"Rich and Famous" sounds like an irresistible title. The only conceivable improvement might be "Rich, Famous and Sexy," but the "sexy" is probably implicit. The new movie adorned with this sure-fire title happens to be a tacky and disreputable attempt at a sophisticated comedy about women writers.

The latest refinement in misbegotten remakes, "Rich and Famous" aspires to update "Old Acquaintance," a John Van Druten play that supplied Bette Davis and Miriam Hopkins with a richly entertaining movie vehicle in 1943. Jacqueline Bisset and Candice Bergen are the unfortunate victims stuck in the muck of time warps, shallow characterizations and kinky distractions.

George Cukor belies his age -- 82 -- with a chipper job of direction, and the movie has a crisp, luminous sheen, but the classy aspects are superficial. Ultimately, the shabby text undermines the valiant efforts of the hard-working costars and their stylish director to revive the pleasures of a vintage Hollywood women's picture.

Bisset and Bergen are introduced as classmates at Smith in 1959 on the occasion of the latter's elopement with David Selby, a young professor vaguely connected with the sciences. They reappear 10 years later. By that time Bisset's character, Liz Hamilton, has established a promising literary reputation with an award-winning first novel, "Night Song." After a speaking engagement at UCLA, she stays at the Malibu home of Bergen's character, Merry oel Blake, who is still married to her professor, Doug, a faculty member at Cal Tech, and is now the mother of an 8-year-old daughter, Debby.

Merry Noel confesses that she, too, has literary aspirations and regales Liz with an all-night reading of her secret manuscript, "A House by the Sea," a roman a clef about the surrounding Malibu film colony. Sensing a best seller and rising above her annoyance, Liz agrees to show Merry Noel's novel to her publisher. The story resumes in 1975 and finds Merry Noel the queen of the best sellers. However, her marriage is on the rocks. Doug, feeling neglected and drinking to excess, finally walks out during a promotional trip to New York, after confessing to Liz that he's always loved her.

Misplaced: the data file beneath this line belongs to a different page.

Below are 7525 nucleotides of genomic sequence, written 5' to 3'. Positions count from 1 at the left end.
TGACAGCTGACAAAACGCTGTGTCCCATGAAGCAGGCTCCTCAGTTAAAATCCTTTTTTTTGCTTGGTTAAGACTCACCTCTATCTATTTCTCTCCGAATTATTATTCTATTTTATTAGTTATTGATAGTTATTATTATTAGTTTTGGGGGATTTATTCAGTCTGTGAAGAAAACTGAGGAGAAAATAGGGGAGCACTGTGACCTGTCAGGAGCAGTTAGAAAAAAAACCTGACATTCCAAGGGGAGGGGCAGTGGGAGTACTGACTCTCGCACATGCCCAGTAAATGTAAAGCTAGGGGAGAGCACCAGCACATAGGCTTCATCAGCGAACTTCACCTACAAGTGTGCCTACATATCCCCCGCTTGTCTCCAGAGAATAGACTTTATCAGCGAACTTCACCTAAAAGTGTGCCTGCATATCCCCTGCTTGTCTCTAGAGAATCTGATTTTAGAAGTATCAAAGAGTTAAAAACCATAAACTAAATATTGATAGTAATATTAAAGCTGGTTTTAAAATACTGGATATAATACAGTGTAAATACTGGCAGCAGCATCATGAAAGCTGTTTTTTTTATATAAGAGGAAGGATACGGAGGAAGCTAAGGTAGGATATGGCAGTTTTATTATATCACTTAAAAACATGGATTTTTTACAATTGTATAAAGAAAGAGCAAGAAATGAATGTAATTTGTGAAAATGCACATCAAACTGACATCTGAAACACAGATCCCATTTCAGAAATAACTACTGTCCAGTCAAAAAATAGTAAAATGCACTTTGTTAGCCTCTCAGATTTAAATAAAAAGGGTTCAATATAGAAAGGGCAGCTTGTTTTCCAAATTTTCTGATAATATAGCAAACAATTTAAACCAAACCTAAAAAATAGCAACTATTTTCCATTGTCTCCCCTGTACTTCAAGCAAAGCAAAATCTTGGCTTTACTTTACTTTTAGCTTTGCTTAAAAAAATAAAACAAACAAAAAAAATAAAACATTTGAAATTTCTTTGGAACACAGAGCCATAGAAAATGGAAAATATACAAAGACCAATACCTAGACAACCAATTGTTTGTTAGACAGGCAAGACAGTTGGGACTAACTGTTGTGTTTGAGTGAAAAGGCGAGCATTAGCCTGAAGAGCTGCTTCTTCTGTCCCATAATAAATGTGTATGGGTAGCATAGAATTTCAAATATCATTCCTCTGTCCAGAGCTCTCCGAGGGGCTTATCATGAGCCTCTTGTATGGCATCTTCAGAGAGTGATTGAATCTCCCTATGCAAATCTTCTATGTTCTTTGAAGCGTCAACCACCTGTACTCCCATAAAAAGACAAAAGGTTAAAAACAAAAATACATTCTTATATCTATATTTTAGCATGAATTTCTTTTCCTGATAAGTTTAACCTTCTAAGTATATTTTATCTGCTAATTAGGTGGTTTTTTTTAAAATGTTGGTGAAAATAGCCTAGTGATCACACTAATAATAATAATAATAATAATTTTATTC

The concluding act brings us to 1981. Merry Noel has written her first "serious" novel. It's in contention for the prestigious National Writers Award, and Liz is one of the three jury members. While Merry Noel lobbies for the prize, entertains fond delusions of reconciliation with Doug and frets about Debby, now grown and consorting with a Puerto Rican writer whose notorious reputation worries her mother, Liz plunges into a whirlwind affair with a young interviewer from Rolling Stone -- Hart Bochner as an outrageous dreamboat called Chris Adams, who suggests a fantasy amalgam of Richard Gere and Alan Alda -- and seriously considers his proposal of marriage.

Confiding in Merry Noel, Liz solemnly recalls an old love affair in language that suggests a spoof of Hemingway: "I used to be very young. Paris was very old. He was very intense. I was very shy. I let him do all the work . . ." It's difficult to imagine how a supposedly trashy amateur like Merry Noel could improve on such stuff. What does unite these women emotionally and separate them intellectually? The lack of definition leaves the entire movie feeling scattered and bogus. Screenwriter Gerald Ayres tends to overcompensate for the amorphous characters by throwing in flamboyant spats and erotic tidbits, but there's no dramatic foundation for these highlights either.

The problem with arguments between Liz and Merry Noel is that they never seem sufficiently well-acquainted to get into shouting matches. On the sexual front, Ayres' sense of humor runs to gags of excruciating staleness -- for example, Liz grabbing an Erica Jong-style quickie in the bathroom of a jet or Merry Noel leaving Doug to fume in bed while she jumps up to make some notes for her book. One solemn episode in which Bisset is shown being seduced by a teen-age gigolo is so gratuitous that it would never be missed -- except by connoisseurs of the absurd -- had Cukor elected to cut it.

Given my own perplexity about the basic drives and character attributes of Liz and Merry Noel, it would be presumptuous to fault the actresses for compounding the confusion. Still, Bisset and Bergen reminded me of the sensation I felt while watching Faye Dunaway try to act up a storm in "Mommie Dearest": There's something missing. Attractive and sincere as they appear to be, they also seem to lack the physical and vocal authority necessary to put across arch, flamboyant material. I don't think it's sheer nostalgia that inclines me to believe that Davis and Hopkins in their prime were more imposing and entertaining talents.